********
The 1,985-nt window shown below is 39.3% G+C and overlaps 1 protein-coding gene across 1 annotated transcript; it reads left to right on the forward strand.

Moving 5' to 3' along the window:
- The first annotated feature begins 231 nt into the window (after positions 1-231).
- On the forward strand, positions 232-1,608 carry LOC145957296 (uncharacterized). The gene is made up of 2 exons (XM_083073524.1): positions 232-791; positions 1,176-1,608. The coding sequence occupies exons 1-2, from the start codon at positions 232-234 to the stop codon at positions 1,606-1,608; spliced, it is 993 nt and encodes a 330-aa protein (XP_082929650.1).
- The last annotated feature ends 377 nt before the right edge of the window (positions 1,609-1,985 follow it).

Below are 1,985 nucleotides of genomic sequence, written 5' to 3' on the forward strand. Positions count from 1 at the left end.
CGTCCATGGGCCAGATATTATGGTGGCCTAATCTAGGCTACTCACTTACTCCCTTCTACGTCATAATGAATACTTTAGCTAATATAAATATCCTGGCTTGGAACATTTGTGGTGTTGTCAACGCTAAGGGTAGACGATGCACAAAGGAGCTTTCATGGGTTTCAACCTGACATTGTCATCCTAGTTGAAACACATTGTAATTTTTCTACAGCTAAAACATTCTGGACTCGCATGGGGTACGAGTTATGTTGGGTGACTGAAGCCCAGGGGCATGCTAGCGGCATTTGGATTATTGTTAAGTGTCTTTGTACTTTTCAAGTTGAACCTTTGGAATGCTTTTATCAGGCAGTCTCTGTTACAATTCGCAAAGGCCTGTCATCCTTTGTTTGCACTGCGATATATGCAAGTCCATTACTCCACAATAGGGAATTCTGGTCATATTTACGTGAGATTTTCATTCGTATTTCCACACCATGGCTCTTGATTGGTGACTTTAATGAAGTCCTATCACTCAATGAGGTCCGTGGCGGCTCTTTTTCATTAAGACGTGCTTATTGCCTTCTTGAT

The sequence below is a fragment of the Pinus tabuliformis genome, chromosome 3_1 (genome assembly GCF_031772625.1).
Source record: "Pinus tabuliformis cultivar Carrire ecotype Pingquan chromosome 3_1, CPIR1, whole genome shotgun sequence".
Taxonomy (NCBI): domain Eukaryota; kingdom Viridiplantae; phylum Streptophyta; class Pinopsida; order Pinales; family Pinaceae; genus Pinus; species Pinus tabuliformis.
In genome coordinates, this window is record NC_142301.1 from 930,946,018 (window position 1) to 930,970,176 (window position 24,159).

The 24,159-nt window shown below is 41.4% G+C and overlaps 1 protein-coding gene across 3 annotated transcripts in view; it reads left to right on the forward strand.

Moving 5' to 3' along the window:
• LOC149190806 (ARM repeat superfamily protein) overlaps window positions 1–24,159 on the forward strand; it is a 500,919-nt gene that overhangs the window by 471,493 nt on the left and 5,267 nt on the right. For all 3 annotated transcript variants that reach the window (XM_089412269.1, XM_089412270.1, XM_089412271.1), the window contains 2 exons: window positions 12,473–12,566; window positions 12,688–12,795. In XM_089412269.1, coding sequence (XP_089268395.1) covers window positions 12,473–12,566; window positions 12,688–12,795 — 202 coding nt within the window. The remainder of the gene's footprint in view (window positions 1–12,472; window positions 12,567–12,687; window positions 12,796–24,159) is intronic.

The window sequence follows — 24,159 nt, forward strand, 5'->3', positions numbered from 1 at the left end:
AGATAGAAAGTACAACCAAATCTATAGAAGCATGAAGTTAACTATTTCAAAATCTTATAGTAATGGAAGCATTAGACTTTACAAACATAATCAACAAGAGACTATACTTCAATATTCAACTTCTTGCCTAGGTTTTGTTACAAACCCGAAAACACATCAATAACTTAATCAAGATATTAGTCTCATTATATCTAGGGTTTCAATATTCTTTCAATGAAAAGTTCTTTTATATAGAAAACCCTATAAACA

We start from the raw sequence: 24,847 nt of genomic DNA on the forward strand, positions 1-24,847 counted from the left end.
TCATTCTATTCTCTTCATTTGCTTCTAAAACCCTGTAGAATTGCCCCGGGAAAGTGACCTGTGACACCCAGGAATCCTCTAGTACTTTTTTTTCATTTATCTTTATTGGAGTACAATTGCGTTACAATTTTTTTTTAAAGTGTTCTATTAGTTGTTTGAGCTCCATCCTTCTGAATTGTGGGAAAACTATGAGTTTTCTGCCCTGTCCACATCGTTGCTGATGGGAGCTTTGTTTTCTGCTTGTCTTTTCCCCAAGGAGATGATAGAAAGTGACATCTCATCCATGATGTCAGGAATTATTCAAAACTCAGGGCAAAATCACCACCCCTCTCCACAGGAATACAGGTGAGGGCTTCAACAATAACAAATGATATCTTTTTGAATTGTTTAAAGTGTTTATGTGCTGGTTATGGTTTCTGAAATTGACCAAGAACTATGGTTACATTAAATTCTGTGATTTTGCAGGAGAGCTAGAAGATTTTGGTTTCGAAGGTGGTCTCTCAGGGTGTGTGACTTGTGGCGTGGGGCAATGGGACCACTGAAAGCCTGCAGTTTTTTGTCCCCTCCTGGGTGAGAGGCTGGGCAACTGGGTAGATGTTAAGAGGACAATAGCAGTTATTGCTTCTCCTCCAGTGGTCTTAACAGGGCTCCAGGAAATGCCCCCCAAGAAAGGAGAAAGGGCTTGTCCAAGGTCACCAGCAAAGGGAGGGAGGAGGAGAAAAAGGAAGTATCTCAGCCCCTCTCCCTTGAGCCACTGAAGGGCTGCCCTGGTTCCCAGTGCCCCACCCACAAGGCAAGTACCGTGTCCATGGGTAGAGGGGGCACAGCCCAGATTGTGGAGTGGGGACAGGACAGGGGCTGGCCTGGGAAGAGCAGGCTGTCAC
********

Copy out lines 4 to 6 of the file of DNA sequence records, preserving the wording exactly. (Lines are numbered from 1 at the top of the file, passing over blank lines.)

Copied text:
- On the forward strand, positions 232-1,608 carry LOC145957296 (uncharacterized). The gene is made up of 2 exons (XM_083073524.1): positions 232-791; positions 1,176-1,608. The coding sequence occupies exons 1-2, from the start codon at positions 232-234 to the stop codon at positions 1,606-1,608; spliced, it is 993 nt and encodes a 330-aa protein (XP_082929650.1).
- The last annotated feature ends 377 nt before the right edge of the window (positions 1,609-1,985 follow it).

Below are 1,985 nucleotides of genomic sequence, written 5' to 3' on the forward strand. Positions count from 1 at the left end.